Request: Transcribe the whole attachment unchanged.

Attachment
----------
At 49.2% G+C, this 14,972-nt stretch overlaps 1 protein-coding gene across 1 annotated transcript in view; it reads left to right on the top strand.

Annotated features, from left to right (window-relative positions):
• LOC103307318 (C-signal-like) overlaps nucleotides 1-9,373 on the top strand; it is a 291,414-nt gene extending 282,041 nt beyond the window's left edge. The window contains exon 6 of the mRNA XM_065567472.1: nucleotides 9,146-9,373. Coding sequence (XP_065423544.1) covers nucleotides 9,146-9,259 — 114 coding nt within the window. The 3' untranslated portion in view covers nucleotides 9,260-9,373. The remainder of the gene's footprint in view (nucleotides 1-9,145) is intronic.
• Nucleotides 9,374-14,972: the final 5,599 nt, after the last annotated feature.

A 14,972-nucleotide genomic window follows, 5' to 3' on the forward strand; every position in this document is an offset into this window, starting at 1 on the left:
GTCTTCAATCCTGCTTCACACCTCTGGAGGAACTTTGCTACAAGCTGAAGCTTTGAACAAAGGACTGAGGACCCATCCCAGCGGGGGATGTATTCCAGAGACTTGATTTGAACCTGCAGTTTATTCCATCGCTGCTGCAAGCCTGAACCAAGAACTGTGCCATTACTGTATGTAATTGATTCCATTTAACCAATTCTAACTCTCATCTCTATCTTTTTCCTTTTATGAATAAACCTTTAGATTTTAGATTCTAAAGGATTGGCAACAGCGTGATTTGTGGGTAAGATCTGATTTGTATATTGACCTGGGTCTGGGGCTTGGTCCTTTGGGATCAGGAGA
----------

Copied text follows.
At 49.2% G+C, this 14,972-nt stretch overlaps 1 protein-coding gene across 1 annotated transcript in view; it reads left to right on the top strand.

Annotated features, from left to right (window-relative positions):
• LOC103307318 (C-signal-like) overlaps nucleotides 1-9,373 on the top strand; it is a 291,414-nt gene extending 282,041 nt beyond the window's left edge. The window contains exon 6 of the mRNA XM_065567472.1: nucleotides 9,146-9,373. Coding sequence (XP_065423544.1) covers nucleotides 9,146-9,259 — 114 coding nt within the window. The 3' untranslated portion in view covers nucleotides 9,260-9,373. The remainder of the gene's footprint in view (nucleotides 1-9,145) is intronic.
• Nucleotides 9,374-14,972: the final 5,599 nt, after the last annotated feature.

A 14,972-nucleotide genomic window follows, 5' to 3' on the forward strand; every position in this document is an offset into this window, starting at 1 on the left:
GTCTTCAATCCTGCTTCACACCTCTGGAGGAACTTTGCTACAAGCTGAAGCTTTGAACAAAGGACTGAGGACCCATCCCAGCGGGGGATGTATTCCAGAGACTTGATTTGAACCTGCAGTTTATTCCATCGCTGCTGCAAGCCTGAACCAAGAACTGTGCCATTACTGTATGTAATTGATTCCATTTAACCAATTCTAACTCTCATCTCTATCTTTTTCCTTTTATGAATAAACCTTTAGATTTTAGATTCTAAAGGATTGGCAACAGCGTGATTTGTGGGTAAGATCTGATTTGTATATTGACCTGGGTCTGGGGCTTGGTCCTTTGGGATCAGGAGA